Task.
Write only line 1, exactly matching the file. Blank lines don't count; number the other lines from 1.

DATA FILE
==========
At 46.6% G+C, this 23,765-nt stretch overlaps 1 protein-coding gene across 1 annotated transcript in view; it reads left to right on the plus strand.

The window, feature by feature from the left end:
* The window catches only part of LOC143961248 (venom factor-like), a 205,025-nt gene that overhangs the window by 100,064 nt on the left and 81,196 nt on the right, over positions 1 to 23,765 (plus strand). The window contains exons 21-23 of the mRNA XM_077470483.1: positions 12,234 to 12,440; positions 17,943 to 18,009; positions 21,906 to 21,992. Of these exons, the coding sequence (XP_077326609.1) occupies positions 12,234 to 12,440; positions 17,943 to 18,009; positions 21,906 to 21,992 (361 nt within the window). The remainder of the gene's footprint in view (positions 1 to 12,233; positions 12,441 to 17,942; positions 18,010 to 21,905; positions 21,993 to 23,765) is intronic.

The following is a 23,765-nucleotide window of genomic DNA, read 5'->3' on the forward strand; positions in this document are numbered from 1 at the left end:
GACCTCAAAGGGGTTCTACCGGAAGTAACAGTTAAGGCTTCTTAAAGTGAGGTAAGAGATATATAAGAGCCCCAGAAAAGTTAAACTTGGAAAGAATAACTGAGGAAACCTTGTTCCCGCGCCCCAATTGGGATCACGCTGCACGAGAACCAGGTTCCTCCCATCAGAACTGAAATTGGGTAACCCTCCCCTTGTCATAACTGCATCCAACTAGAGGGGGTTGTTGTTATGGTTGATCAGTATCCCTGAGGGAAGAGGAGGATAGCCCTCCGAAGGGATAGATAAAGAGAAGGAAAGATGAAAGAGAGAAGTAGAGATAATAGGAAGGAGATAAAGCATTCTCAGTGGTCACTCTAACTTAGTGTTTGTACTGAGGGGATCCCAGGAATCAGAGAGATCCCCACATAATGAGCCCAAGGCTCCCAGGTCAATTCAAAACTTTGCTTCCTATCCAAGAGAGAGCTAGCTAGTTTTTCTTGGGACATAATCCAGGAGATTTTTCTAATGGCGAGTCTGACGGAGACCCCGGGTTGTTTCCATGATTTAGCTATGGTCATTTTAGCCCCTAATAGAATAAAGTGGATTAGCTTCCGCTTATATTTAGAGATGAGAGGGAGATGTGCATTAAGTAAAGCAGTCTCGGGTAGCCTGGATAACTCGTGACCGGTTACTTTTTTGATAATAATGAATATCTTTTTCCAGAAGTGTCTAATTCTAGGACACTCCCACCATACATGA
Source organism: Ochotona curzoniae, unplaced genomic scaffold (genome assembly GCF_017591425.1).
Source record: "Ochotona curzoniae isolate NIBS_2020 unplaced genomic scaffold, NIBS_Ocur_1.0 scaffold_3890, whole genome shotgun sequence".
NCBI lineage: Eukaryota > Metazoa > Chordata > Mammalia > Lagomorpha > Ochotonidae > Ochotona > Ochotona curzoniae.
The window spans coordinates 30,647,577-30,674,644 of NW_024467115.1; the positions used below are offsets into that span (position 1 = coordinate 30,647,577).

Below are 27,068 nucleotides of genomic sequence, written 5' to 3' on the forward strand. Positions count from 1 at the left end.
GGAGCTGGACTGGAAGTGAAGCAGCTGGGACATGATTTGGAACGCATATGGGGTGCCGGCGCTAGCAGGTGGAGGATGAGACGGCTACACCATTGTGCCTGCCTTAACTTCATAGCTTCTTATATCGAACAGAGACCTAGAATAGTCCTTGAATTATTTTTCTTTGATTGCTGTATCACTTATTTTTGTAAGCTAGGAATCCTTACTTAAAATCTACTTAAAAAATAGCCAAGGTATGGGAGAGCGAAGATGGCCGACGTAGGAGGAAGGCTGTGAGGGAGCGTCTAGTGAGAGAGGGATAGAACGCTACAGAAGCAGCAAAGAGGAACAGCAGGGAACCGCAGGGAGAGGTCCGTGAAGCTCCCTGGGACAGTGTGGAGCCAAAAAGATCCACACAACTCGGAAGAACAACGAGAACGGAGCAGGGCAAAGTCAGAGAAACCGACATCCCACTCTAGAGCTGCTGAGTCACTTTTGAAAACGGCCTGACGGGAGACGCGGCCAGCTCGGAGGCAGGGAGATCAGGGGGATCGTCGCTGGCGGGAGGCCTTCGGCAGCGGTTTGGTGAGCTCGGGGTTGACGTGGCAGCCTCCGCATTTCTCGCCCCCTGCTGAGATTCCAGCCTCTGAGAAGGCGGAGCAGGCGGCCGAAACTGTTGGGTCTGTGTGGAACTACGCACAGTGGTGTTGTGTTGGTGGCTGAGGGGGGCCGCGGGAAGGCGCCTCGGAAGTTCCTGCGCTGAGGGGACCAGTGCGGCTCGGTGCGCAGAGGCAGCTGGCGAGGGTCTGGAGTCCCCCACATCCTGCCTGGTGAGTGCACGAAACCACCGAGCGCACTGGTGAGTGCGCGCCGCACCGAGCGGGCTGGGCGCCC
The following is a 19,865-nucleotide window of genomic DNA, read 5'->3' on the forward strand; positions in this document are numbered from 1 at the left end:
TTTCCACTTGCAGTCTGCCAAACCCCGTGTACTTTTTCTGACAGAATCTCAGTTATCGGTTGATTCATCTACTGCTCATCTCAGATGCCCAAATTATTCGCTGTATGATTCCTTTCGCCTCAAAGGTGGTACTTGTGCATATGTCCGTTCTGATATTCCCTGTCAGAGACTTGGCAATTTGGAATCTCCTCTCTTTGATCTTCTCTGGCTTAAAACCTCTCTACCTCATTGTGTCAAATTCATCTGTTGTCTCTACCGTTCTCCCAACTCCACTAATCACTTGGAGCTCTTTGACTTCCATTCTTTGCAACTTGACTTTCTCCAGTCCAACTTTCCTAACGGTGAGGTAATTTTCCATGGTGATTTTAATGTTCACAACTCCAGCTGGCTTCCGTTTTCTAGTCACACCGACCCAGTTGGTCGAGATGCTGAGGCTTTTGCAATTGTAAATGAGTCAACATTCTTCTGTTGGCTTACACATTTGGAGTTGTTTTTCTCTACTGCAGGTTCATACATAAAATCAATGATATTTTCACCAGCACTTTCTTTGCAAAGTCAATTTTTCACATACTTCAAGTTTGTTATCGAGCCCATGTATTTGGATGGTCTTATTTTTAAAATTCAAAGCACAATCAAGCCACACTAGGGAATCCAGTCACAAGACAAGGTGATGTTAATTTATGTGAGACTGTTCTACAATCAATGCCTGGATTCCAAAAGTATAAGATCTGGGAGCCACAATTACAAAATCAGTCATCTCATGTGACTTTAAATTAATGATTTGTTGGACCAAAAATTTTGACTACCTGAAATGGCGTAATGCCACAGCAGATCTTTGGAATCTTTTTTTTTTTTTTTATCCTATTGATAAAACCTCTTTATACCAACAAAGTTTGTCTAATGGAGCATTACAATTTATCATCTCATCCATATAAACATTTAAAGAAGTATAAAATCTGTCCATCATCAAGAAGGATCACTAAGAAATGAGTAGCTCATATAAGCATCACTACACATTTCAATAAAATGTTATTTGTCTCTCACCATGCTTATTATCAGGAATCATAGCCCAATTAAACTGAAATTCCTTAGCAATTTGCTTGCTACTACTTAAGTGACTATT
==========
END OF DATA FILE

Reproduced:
At 46.6% G+C, this 23,765-nt stretch overlaps 1 protein-coding gene across 1 annotated transcript in view; it reads left to right on the plus strand.